This is a fun math warm-up that can be played as a whole class or in groups of 3. Students stand up and without looking at the other player’s numbers, write a number between 2 and 9. The third player calls out the sum of the numbers, and the winner is the person who can figure out what number the other player has first. This can be differentiated for students by increasing or decreasing numbers or by having the third player find the product instead of the sum.
Number of the Day
Write a new number on the board each day, and make it a daily practice for students to interact with the number in a number of ways — you can use equity sticks and call on students one by one to give you a number that is “more” or “less” than the number of the day. You can also ask one student to identify if the number of the day is odd or even, then call on other students to tell you another number that is odd or even!
Play Around the World
Around the World is a quick and easy warm-up idea for your classroom, and it can be changed to suit whatever you may be learning in the classroom. If you feel your students need some outdoor fresh air, you can easily take this game outdoors!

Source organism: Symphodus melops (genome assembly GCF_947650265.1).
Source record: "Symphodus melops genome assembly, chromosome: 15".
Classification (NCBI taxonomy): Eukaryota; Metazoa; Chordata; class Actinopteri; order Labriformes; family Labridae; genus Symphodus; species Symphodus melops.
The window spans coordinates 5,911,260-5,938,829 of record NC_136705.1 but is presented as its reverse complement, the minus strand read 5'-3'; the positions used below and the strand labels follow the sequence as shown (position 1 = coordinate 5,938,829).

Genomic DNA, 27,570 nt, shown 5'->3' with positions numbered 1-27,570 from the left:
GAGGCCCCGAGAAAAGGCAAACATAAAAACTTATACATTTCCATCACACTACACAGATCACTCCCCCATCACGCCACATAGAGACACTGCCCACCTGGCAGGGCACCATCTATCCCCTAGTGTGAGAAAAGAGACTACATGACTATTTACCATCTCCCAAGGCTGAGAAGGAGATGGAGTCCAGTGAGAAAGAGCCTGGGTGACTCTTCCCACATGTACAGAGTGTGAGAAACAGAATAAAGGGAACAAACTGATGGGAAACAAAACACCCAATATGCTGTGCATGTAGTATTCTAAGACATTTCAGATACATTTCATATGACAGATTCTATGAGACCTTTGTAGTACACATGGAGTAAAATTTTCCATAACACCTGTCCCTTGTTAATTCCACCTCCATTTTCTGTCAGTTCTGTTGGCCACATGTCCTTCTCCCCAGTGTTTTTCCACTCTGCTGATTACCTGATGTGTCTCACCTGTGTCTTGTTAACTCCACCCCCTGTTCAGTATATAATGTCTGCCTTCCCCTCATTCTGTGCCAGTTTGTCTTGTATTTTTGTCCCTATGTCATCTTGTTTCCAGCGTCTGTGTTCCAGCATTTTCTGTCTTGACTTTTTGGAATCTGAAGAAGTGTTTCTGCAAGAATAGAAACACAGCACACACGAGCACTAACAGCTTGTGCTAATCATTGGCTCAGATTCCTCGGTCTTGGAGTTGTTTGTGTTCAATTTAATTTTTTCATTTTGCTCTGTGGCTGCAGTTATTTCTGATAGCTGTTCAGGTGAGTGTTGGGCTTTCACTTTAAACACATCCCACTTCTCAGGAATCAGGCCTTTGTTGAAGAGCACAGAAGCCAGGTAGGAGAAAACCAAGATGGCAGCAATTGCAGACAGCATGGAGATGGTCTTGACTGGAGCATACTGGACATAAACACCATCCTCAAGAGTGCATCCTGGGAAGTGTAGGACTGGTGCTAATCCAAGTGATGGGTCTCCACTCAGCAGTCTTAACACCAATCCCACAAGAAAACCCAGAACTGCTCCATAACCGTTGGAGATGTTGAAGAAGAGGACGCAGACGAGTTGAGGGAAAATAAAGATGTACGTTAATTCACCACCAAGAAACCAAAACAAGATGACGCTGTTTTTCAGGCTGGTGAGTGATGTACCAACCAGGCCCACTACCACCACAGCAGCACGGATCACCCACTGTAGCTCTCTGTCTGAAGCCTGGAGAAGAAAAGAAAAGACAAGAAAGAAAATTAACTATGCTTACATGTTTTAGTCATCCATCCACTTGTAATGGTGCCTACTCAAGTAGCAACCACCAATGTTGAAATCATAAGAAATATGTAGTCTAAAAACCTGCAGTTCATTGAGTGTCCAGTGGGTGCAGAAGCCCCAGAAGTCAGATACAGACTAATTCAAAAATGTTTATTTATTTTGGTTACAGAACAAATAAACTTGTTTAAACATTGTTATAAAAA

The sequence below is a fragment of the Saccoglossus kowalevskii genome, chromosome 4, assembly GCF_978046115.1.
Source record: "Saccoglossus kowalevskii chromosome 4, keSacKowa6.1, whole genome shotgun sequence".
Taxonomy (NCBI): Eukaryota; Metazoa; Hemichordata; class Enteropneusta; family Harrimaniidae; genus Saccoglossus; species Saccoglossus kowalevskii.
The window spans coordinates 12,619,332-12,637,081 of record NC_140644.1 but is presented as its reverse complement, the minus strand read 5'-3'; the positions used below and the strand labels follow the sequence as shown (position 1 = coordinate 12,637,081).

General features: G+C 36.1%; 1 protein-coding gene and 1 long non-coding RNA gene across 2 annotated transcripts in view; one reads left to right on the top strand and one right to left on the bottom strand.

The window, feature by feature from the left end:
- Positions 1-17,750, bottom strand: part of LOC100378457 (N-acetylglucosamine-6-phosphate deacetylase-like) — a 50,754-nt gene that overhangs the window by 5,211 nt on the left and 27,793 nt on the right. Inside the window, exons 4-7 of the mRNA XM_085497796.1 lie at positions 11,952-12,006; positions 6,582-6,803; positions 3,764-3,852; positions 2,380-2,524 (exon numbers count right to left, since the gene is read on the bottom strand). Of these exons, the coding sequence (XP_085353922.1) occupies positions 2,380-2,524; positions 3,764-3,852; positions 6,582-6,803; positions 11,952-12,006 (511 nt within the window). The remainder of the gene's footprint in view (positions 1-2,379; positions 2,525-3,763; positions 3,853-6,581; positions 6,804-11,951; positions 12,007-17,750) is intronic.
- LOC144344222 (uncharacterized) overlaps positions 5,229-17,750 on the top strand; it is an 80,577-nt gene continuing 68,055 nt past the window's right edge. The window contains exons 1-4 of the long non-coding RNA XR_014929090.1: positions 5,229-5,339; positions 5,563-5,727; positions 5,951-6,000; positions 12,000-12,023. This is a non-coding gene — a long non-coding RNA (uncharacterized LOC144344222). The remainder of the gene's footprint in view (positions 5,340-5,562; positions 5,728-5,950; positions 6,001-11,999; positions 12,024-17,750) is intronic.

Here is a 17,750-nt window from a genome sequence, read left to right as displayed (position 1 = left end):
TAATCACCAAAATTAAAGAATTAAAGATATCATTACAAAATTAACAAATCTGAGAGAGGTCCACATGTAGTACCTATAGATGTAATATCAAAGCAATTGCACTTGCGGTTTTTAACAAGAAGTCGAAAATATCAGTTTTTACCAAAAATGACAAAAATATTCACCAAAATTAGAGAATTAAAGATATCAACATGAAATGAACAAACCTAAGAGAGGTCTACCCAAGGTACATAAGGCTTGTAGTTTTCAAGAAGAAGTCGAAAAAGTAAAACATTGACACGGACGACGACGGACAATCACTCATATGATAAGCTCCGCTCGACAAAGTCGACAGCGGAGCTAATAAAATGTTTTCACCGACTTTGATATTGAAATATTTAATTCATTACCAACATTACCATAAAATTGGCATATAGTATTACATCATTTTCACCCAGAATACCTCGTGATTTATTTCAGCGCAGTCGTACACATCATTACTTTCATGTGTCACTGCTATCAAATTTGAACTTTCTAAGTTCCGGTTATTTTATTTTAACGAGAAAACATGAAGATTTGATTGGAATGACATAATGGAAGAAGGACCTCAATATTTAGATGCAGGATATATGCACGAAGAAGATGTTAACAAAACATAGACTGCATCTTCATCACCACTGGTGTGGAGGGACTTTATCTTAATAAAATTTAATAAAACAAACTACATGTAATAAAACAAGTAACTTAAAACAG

Here’s How to Play Around the World:
- Students sit in a circle.
- One student is picked to stand behind the class member next to them (these two students will play first).
- The teacher asks a question such as, what is double 5?
- The student who answers correctly first moves “‘around the world.”
- If the winner is the student standing they simply move to the next student sitting down.
- If the winner is the student sitting down they stand and move around the outside of the circle.
Number Talk Activities
Number Talks are short, daily activities that allow students to have meaningful and highly engaging conversations about mathematics. Show students the front of the card, and ask the prompts on the back. These exchanges will lead to the development of more accurate, efficient, and flexible strategies for students!
Explore our teacher team’s favorite number talk resources — from volume to measurement and beyond!
Math Warm-Up Poster Activities
Working on multiplication? These multiplication tummy filler posters are a lot of fun and an easy way to get kids thinking about how multiplication helps us expand numbers!
Choose a gorilla, panda, or monster poster template to print. The number of copies made will depend on the multiplication number sentence being discussed. For example, if the number sentence was 3 x 4, three copies of the gorilla could be displayed.